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If Zidane is going to succeed as a manager he needs to look further than his glory days on the pitch

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David Preece
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David Preece is a writer, footballer and coach for Lincoln City F.C.

True genius cannot be taught. It’s woven into the fabric of those beings blessed with it from birth, and by pairing it with a dedication bordering on obsession, greatness is created. This is how Zinedine Zidane, the footballer, became “Zizou”, the best player of his generation.

Now, with the ZZ emblazoned on his chest, as if it were preordained by God’s own marketing team, Zidane has the chance to succeed where so many of his ilk have failed, taking the messianic talents he possessed on the pitch and breathing it into a squad of players in awe of his achievements. When he stands in the dressing room for the first time since his appointment, he will stand there as more than just the new head coach; he stands there as the head coach with the figure of Zidane the legend looming large behind him as back-up.

What Zidane will find however, is that this aura will soon fade away and they will see him as they would any other manager. Those players will begin asking questions of him, rather than accepting his word as gospel. Selfishly they will be asking “Can he make me a better player?”, “Will he help me succeed?” and ultimately, once the dust has settled, they’ll be asking the same question as everyone else: “Is he as good a manager as he was a player?”.

If he is to succeed - and for his own sanity - he has to separate his own relationship with himself as a player. Not doing so will only lead to feelings of personal disappointment, as much as he would feel in any player under him who doesn’t meet his own standards.

Zidane’s feet can no longer do the talking for him and his personality away from the pitch could be his biggest hurdle in succeeding in the dugout.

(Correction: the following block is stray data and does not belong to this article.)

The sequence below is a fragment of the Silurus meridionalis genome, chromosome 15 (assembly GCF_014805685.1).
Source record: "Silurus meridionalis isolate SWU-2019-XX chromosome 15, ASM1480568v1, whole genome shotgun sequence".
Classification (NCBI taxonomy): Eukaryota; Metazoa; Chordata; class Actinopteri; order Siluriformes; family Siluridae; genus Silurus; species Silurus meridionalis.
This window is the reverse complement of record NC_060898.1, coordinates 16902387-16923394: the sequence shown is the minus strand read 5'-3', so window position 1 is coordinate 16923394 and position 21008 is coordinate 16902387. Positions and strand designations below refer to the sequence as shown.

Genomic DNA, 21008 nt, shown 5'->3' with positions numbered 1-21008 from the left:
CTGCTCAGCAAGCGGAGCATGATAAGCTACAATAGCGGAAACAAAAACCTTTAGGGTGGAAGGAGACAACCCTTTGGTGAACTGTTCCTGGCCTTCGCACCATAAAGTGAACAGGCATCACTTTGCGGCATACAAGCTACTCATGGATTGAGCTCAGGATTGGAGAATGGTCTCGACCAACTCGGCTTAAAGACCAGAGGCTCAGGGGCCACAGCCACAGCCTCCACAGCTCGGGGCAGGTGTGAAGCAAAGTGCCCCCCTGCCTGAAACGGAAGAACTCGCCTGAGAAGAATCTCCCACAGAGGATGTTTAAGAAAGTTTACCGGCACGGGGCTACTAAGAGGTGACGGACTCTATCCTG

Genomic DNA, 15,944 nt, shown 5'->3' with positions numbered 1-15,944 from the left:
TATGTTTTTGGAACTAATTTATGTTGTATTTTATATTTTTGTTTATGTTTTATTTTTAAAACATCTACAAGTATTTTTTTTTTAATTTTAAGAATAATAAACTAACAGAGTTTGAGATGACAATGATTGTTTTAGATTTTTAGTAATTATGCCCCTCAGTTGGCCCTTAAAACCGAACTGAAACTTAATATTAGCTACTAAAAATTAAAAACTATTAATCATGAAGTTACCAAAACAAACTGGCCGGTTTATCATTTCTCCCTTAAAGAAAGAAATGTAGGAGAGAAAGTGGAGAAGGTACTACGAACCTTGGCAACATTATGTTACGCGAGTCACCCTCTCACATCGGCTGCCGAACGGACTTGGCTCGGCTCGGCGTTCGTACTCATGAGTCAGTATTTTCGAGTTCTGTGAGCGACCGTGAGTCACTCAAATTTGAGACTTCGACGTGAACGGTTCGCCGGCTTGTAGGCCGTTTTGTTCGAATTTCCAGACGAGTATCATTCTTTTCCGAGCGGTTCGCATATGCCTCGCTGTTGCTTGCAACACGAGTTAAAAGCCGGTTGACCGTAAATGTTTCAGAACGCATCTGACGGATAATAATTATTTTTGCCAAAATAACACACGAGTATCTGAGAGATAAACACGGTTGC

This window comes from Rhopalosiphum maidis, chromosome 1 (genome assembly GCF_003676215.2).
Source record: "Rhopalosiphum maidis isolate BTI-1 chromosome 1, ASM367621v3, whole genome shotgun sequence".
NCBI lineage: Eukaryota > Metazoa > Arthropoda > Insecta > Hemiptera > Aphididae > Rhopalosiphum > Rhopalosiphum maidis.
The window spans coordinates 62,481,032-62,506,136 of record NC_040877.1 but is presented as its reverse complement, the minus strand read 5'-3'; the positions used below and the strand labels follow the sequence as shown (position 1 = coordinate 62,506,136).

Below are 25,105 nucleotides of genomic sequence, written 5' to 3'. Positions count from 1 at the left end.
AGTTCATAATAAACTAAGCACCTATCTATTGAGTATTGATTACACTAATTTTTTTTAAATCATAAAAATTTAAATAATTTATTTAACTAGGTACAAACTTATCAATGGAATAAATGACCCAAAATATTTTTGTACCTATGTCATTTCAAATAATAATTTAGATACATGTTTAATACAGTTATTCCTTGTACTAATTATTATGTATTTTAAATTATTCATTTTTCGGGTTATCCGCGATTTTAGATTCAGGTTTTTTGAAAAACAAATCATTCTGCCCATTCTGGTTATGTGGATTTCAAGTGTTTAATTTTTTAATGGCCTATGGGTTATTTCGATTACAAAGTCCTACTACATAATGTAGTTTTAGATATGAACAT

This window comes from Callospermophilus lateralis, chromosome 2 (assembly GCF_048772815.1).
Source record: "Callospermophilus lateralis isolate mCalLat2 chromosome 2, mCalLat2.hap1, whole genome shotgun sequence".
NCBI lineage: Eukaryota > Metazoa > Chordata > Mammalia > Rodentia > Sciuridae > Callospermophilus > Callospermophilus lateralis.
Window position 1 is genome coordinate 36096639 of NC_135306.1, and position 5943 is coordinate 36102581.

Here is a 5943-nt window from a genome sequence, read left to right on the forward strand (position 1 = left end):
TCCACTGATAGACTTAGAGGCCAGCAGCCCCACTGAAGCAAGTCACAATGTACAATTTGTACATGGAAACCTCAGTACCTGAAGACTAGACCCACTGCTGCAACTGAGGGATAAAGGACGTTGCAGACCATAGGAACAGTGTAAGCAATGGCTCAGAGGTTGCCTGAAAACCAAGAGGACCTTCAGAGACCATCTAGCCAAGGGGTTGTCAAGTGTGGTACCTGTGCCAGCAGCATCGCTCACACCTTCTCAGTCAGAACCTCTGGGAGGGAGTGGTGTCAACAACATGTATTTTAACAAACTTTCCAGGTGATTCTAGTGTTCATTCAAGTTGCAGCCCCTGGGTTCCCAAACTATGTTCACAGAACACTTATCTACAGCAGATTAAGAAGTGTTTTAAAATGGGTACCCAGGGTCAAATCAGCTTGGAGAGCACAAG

Glenn Hoddle is held as the example of how cultured creative players struggle as managers because they can’t come to terms with the inability of those under their guidance to deliver the standards they set themselves - or that is how it’s perceived by the players playing under them. Michael Laudrup and Ruud Gullit have both also been said to suffer from the same frustration of their players inability to replicate exactly what is asked of them, leading to a resentment on both sides and cracks permeating player and manager relationships. 

Whereas during his playing career Zizou was able to pull teams through with his own physical ability, the world of coaching and management requires something more than instinctive flashes of brilliance. That one-touch control and Cruyff turn from Barthez’s throw-out was the culmination of years of perfect practice, the precise development of muscle memory and instinct. Here, he stands, less than three years into a coaching career, at the helm of arguably the greatest club in the history European football and rather than doing, he’s saying.

It’s telling that Zidane didn’t initially see himself as a coach, rather it was a desire born out of an absence of football in his life, a void that needed filling. This is where the worry creeps in and doubts could easily begin to form in the minds of the fans. As a player he could rely on his own talents, his own intuition inside of the pitch. Looking on from the sidelines, there is time to think but this where some struggle. As players, their home is in the eye of the hurricane, choices are limited and even for the likes of Zidane with his apparent ability to slow down time, they rely on these thoughts and actions to come naturally.